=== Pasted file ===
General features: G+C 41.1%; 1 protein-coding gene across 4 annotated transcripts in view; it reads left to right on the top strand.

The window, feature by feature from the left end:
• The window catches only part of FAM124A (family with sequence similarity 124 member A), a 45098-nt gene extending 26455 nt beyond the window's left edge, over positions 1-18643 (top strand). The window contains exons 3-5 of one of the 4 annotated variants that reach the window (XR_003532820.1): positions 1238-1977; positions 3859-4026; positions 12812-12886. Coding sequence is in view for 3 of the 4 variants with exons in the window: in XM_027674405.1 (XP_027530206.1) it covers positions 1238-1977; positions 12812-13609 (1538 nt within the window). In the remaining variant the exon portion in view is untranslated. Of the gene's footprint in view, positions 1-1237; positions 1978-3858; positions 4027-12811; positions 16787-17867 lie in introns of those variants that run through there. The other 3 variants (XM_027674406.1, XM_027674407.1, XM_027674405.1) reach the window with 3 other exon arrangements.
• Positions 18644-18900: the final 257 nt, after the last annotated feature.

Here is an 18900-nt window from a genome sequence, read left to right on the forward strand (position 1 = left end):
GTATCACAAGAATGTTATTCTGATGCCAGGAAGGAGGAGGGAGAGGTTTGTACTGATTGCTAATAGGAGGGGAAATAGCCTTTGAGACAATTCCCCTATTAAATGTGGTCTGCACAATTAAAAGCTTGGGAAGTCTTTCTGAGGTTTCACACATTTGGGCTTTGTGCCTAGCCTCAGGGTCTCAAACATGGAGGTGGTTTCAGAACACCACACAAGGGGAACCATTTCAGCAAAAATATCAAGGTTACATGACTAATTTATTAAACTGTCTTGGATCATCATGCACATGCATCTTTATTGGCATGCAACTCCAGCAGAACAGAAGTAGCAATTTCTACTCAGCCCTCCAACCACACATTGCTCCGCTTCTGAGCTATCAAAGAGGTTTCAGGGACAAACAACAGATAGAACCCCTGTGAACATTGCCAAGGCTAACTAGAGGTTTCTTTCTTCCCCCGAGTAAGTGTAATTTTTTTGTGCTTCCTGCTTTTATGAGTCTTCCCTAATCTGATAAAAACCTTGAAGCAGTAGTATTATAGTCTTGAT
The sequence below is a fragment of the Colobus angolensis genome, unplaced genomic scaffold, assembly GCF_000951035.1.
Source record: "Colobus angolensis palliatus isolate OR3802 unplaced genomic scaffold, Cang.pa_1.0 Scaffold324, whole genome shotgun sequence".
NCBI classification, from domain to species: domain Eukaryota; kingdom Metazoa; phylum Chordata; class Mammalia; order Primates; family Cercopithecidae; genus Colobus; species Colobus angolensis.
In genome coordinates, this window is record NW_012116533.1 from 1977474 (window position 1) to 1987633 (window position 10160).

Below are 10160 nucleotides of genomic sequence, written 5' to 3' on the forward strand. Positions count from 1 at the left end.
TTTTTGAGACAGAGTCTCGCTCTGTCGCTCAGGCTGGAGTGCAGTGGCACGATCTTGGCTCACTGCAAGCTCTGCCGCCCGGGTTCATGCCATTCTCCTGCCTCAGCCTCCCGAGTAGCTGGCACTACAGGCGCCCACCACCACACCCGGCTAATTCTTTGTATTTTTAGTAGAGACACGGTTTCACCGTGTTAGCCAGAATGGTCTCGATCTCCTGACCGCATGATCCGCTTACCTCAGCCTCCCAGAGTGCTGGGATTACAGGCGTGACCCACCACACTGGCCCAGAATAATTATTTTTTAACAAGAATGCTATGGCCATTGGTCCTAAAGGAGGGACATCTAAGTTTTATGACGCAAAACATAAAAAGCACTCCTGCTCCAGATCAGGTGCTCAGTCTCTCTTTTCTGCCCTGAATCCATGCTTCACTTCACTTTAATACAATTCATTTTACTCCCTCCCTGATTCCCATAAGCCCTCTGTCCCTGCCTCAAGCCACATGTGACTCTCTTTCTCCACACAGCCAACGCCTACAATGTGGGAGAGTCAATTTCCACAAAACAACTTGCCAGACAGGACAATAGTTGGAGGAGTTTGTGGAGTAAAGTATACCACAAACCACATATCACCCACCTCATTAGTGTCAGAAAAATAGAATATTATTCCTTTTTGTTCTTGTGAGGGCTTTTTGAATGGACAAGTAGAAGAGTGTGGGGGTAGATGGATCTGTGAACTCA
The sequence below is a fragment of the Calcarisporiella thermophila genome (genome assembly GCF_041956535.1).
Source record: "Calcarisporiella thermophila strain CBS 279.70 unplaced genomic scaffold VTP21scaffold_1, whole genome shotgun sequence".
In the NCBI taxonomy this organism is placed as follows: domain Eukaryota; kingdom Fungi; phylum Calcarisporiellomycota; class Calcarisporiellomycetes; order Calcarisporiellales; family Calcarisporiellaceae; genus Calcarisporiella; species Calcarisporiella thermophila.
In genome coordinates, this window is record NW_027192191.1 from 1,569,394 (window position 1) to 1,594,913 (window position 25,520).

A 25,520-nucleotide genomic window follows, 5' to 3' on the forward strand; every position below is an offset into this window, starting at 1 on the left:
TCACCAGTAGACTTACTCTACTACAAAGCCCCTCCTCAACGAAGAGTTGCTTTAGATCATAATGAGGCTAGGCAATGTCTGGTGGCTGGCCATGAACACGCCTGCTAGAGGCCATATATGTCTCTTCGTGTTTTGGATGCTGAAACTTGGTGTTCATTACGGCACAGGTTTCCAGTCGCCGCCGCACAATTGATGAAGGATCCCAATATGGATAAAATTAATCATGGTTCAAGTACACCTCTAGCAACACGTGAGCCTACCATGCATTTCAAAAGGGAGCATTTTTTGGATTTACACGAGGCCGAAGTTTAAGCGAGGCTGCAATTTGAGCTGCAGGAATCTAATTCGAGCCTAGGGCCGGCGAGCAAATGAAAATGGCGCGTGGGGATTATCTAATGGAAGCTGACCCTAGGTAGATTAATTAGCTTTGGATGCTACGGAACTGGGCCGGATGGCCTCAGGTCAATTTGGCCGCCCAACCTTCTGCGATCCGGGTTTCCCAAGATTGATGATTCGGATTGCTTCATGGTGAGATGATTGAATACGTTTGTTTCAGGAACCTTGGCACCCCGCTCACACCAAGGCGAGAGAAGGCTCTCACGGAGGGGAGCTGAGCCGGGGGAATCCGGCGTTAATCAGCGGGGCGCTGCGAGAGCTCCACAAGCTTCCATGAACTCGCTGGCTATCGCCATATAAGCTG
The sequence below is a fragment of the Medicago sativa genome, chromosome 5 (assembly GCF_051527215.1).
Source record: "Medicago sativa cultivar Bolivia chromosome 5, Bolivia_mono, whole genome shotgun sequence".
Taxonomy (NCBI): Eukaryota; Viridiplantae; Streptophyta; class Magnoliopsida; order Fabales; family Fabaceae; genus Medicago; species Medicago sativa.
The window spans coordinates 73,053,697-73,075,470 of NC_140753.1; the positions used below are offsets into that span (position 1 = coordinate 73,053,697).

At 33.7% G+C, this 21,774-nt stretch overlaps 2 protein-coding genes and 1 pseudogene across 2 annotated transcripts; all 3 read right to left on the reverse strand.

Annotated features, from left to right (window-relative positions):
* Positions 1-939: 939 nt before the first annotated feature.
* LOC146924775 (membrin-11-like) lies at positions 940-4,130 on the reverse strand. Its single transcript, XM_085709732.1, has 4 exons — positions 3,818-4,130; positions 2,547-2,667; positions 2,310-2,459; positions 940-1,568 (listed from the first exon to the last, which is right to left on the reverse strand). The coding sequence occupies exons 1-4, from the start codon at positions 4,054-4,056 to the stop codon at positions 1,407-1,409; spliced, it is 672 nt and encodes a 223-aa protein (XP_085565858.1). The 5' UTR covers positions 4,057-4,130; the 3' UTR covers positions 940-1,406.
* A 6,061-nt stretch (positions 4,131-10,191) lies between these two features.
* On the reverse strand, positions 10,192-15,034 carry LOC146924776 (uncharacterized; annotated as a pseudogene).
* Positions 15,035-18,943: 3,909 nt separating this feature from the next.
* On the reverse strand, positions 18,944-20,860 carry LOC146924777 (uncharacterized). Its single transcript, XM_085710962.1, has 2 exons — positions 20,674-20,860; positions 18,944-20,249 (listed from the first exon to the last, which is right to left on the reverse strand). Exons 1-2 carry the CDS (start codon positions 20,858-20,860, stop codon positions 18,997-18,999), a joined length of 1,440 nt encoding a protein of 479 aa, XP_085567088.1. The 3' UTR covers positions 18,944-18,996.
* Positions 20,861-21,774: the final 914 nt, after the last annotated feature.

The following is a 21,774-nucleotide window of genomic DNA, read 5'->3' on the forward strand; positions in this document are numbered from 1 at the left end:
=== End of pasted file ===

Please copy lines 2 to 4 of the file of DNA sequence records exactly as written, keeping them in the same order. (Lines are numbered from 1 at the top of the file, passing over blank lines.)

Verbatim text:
The window, feature by feature from the left end:
• The window catches only part of FAM124A (family with sequence similarity 124 member A), a 45098-nt gene extending 26455 nt beyond the window's left edge, over positions 1-18643 (top strand). The window contains exons 3-5 of one of the 4 annotated variants that reach the window (XR_003532820.1): positions 1238-1977; positions 3859-4026; positions 12812-12886. Coding sequence is in view for 3 of the 4 variants with exons in the window: in XM_027674405.1 (XP_027530206.1) it covers positions 1238-1977; positions 12812-13609 (1538 nt within the window). In the remaining variant the exon portion in view is untranslated. Of the gene's footprint in view, positions 1-1237; positions 1978-3858; positions 4027-12811; positions 16787-17867 lie in introns of those variants that run through there. The other 3 variants (XM_027674406.1, XM_027674407.1, XM_027674405.1) reach the window with 3 other exon arrangements.
• Positions 18644-18900: the final 257 nt, after the last annotated feature.